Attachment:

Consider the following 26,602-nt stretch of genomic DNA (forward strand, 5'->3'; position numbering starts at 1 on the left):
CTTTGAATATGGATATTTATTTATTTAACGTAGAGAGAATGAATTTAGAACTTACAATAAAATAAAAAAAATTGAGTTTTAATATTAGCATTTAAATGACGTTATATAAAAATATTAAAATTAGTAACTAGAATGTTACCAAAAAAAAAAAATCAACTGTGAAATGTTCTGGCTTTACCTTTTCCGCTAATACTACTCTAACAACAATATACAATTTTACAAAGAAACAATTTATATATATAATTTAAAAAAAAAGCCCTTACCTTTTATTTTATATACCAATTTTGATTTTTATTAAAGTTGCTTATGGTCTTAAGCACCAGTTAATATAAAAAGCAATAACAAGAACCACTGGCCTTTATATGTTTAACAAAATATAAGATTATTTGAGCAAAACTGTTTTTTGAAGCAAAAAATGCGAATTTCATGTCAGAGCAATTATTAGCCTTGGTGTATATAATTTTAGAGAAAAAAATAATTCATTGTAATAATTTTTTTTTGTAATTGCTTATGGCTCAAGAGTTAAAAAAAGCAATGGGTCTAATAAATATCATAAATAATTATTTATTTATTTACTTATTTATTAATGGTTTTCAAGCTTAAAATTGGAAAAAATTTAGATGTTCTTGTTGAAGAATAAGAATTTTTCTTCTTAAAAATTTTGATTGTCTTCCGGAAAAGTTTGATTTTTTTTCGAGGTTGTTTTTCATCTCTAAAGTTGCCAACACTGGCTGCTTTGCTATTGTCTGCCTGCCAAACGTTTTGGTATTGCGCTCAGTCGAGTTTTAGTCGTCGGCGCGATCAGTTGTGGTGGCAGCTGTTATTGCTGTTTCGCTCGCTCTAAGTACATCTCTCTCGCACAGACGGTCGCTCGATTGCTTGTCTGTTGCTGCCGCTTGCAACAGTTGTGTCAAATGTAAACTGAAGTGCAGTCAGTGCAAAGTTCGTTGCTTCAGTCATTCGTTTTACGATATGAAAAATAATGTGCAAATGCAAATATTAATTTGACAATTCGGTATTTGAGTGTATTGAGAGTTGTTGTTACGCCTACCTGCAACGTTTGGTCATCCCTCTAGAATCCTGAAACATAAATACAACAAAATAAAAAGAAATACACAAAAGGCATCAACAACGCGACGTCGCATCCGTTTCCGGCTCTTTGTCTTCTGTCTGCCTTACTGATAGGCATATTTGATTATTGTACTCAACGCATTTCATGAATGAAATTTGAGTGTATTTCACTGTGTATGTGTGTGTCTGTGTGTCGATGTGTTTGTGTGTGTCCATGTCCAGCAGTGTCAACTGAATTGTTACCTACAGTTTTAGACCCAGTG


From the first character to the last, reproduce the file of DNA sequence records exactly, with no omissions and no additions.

Consider the following 26,602-nt stretch of genomic DNA (forward strand, 5'->3'; position numbering starts at 1 on the left):
CTTTGAATATGGATATTTATTTATTTAACGTAGAGAGAATGAATTTAGAACTTACAATAAAATAAAAAAAATTGAGTTTTAATATTAGCATTTAAATGACGTTATATAAAAATATTAAAATTAGTAACTAGAATGTTACCAAAAAAAAAAAATCAACTGTGAAATGTTCTGGCTTTACCTTTTCCGCTAATACTACTCTAACAACAATATACAATTTTACAAAGAAACAATTTATATATATAATTTAAAAAAAAAGCCCTTACCTTTTATTTTATATACCAATTTTGATTTTTATTAAAGTTGCTTATGGTCTTAAGCACCAGTTAATATAAAAAGCAATAACAAGAACCACTGGCCTTTATATGTTTAACAAAATATAAGATTATTTGAGCAAAACTGTTTTTTGAAGCAAAAAATGCGAATTTCATGTCAGAGCAATTATTAGCCTTGGTGTATATAATTTTAGAGAAAAAAATAATTCATTGTAATAATTTTTTTTTGTAATTGCTTATGGCTCAAGAGTTAAAAAAAGCAATGGGTCTAATAAATATCATAAATAATTATTTATTTATTTACTTATTTATTAATGGTTTTCAAGCTTAAAATTGGAAAAAATTTAGATGTTCTTGTTGAAGAATAAGAATTTTTCTTCTTAAAAATTTTGATTGTCTTCCGGAAAAGTTTGATTTTTTTTCGAGGTTGTTTTTCATCTCTAAAGTTGCCAACACTGGCTGCTTTGCTATTGTCTGCCTGCCAAACGTTTTGGTATTGCGCTCAGTCGAGTTTTAGTCGTCGGCGCGATCAGTTGTGGTGGCAGCTGTTATTGCTGTTTCGCTCGCTCTAAGTACATCTCTCTCGCACAGACGGTCGCTCGATTGCTTGTCTGTTGCTGCCGCTTGCAACAGTTGTGTCAAATGTAAACTGAAGTGCAGTCAGTGCAAAGTTCGTTGCTTCAGTCATTCGTTTTACGATATGAAAAATAATGTGCAAATGCAAATATTAATTTGACAATTCGGTATTTGAGTGTATTGAGAGTTGTTGTTACGCCTACCTGCAACGTTTGGTCATCCCTCTAGAATCCTGAAACATAAATACAACAAAATAAAAAGAAATACACAAAAGGCATCAACAACGCGACGTCGCATCCGTTTCCGGCTCTTTGTCTTCTGTCTGCCTTACTGATAGGCATATTTGATTATTGTACTCAACGCATTTCATGAATGAAATTTGAGTGTATTTCACTGTGTATGTGTGTGTCTGTGTGTCGATGTGTTTGTGTGTGTCCATGTCCAGCAGTGTCAACTGAATTGTTACCTACAGTTTTAGACCCAGTG